Sunday, 2 October 2016

I, Daniel Blake (EIFF 3)


Ken Loach has long been one of my favourite directors, with every film of his that I’ve watched (ten or so) getting either  ***+ or ****. But none, in my opinion, has been better than I, Daniel Blake, which won the Palme d’Or at Cannes this year. 

Written by Paul Laverty, I, Daniel Blake stars Dave Johns as Dan Blake, a sixty-year-old widower in Newcastle (northern England) who is recovering from a major heart attack. His doctors inform him that he needs more time to recover before going back to work. But when he applies for Employment benefits, he has to take a written test which disqualifies him from the benefits (a health care professional has determined that Blake’s test answers indicate he can go back to work). So Blake tries applying for job seeker benefits, but they require him to spend 35 hours a week looking for a job he should not be doing.

While Blake is trying to figure out how to get enough income to survive, he meets Katie (Hayley Squires), a single mother (with two children) who is in a similar predicament, barely able to keep food on the table because she has fallen through holes in the state system.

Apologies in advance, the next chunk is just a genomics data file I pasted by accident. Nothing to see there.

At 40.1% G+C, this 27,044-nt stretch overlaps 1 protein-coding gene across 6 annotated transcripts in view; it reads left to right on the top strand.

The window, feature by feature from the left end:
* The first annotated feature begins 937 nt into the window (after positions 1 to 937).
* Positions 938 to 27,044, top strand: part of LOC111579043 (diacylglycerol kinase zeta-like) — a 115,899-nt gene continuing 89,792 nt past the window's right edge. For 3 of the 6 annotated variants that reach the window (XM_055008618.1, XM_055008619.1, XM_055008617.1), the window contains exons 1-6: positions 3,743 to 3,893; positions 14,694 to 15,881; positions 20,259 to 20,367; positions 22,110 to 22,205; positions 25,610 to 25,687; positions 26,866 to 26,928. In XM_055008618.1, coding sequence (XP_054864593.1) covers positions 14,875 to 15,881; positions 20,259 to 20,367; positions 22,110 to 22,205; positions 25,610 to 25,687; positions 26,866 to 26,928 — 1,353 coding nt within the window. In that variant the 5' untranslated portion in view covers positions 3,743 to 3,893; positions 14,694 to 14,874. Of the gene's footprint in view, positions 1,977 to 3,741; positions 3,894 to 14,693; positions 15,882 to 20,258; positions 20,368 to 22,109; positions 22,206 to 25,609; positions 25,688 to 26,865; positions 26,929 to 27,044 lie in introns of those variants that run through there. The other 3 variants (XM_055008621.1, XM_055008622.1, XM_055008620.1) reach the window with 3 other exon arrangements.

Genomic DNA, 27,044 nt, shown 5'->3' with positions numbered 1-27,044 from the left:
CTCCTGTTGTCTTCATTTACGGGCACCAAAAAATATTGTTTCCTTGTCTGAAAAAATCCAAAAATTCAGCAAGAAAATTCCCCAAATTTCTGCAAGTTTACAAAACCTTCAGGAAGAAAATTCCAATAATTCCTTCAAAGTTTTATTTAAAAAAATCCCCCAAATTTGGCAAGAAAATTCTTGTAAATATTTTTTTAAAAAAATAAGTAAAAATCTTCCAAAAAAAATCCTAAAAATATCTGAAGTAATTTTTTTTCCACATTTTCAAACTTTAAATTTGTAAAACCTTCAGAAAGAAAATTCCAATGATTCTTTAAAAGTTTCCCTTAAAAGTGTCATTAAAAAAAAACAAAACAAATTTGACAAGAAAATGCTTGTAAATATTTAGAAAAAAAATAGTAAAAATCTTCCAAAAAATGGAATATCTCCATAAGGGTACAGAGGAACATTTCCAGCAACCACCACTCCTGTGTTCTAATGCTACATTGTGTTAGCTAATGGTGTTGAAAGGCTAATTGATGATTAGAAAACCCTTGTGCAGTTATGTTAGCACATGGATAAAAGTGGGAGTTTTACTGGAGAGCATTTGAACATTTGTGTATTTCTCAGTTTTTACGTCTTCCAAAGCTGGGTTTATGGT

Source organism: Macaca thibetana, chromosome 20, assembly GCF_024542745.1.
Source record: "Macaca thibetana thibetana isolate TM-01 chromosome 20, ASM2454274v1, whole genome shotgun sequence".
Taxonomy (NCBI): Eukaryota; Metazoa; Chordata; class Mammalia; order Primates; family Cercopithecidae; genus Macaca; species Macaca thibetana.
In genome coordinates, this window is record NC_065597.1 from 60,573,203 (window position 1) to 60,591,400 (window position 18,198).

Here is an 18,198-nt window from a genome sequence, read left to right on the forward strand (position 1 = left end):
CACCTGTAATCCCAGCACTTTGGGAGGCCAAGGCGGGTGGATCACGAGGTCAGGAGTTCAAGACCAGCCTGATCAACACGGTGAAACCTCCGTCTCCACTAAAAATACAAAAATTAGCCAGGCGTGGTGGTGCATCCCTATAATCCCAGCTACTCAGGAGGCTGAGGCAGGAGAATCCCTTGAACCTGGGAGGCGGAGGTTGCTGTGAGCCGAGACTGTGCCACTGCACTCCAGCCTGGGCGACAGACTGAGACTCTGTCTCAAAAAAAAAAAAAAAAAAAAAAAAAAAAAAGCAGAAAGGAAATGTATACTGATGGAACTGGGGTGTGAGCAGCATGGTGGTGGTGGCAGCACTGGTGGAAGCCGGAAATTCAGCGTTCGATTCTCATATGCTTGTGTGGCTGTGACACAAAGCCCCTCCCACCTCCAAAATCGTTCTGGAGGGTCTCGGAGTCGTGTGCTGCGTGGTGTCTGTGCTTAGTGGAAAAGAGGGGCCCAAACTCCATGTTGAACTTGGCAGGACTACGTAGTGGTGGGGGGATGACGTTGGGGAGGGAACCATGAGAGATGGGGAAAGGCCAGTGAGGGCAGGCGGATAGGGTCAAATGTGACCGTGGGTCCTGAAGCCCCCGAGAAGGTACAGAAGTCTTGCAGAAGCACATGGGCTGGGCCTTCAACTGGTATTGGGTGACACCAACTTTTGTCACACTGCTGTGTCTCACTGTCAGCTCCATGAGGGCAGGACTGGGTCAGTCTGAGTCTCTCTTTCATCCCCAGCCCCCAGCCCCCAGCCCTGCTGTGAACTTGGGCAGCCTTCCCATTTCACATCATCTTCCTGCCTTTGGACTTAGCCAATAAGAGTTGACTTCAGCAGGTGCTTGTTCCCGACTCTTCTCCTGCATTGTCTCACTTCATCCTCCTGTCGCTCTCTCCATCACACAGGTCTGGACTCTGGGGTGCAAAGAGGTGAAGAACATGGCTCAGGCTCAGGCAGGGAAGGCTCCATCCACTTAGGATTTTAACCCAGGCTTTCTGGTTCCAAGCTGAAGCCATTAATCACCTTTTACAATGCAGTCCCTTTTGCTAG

The Wow! above is because I, Daniel Blake is one of the most humanizing films I have ever seen (and that is, perhaps, my primary criterion for greatness). Despite showing how the state often dehumanizes its citizens, and even its own employees (turning them into slavish rule-followers), I, Daniel Blake reveals the tremendous goodness in people both inside and outside the system and the potential each of us has to challenge the powers-that-be and to be a good neighbour. Blake, himself, is a prime example of a man who stands up against dehumanizing authorities as he seeks to improve the lives of the people around him each day. He’s not perfect but he’s one of the most inspirational characters ever depicted on film. 

Critics will no doubt be unhappy with the pedagogical nature of I, Daniel Blake. This is not a film that hides its message. But the film is so stark and unsentimental, and delivers its message so effectively, that I have absolutely zero problems with that. 

The acting in I, Daniel Blake is phenomenal (by all concerned, with Johns and Squires are perfectly cast), the cinematography is excellent, and the score is exactly what it should be for this film, namely non-existent. The writing is brilliant, with every word of dialogue feeling natural and all-too-real. Loach’s direction could not have been better, allowing the scenes to flow naturally. Well-deserving of the Palme d’Or and likely to make my top three of 2016 (perhaps even number one), I, Daniel Blake gets an easy ****. My mug is way up and I recommend this film to everyone! Don’t miss it!

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